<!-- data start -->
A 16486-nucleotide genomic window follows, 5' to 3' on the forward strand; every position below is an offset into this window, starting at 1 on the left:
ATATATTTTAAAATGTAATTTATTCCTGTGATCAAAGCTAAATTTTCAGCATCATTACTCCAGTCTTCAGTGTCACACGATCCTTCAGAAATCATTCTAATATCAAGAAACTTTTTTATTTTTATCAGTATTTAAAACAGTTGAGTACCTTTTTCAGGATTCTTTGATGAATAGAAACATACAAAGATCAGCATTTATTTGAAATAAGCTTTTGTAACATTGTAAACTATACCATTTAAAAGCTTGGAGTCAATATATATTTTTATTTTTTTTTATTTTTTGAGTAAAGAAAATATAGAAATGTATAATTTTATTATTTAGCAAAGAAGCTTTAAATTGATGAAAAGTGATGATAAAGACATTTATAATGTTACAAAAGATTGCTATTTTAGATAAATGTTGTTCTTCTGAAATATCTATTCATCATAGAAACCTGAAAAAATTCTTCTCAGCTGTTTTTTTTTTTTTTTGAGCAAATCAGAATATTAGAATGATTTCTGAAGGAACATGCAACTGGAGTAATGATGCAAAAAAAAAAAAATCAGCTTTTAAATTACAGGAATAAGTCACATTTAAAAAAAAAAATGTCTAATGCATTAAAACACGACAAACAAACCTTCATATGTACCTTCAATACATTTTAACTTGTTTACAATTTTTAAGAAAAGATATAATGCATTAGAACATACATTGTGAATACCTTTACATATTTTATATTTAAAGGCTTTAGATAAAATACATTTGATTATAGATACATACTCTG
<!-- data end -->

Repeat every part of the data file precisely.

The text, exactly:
A 16486-nucleotide genomic window follows, 5' to 3' on the forward strand; every position below is an offset into this window, starting at 1 on the left:
ATATATTTTAAAATGTAATTTATTCCTGTGATCAAAGCTAAATTTTCAGCATCATTACTCCAGTCTTCAGTGTCACACGATCCTTCAGAAATCATTCTAATATCAAGAAACTTTTTTATTTTTATCAGTATTTAAAACAGTTGAGTACCTTTTTCAGGATTCTTTGATGAATAGAAACATACAAAGATCAGCATTTATTTGAAATAAGCTTTTGTAACATTGTAAACTATACCATTTAAAAGCTTGGAGTCAATATATATTTTTATTTTTTTTTATTTTTTGAGTAAAGAAAATATAGAAATGTATAATTTTATTATTTAGCAAAGAAGCTTTAAATTGATGAAAAGTGATGATAAAGACATTTATAATGTTACAAAAGATTGCTATTTTAGATAAATGTTGTTCTTCTGAAATATCTATTCATCATAGAAACCTGAAAAAATTCTTCTCAGCTGTTTTTTTTTTTTTTTGAGCAAATCAGAATATTAGAATGATTTCTGAAGGAACATGCAACTGGAGTAATGATGCAAAAAAAAAAAAATCAGCTTTTAAATTACAGGAATAAGTCACATTTAAAAAAAAAAATGTCTAATGCATTAAAACACGACAAACAAACCTTCATATGTACCTTCAATACATTTTAACTTGTTTACAATTTTTAAGAAAAGATATAATGCATTAGAACATACATTGTGAATACCTTTACATATTTTATATTTAAAGGCTTTAGATAAAATACATTTGATTATAGATACATACTCTG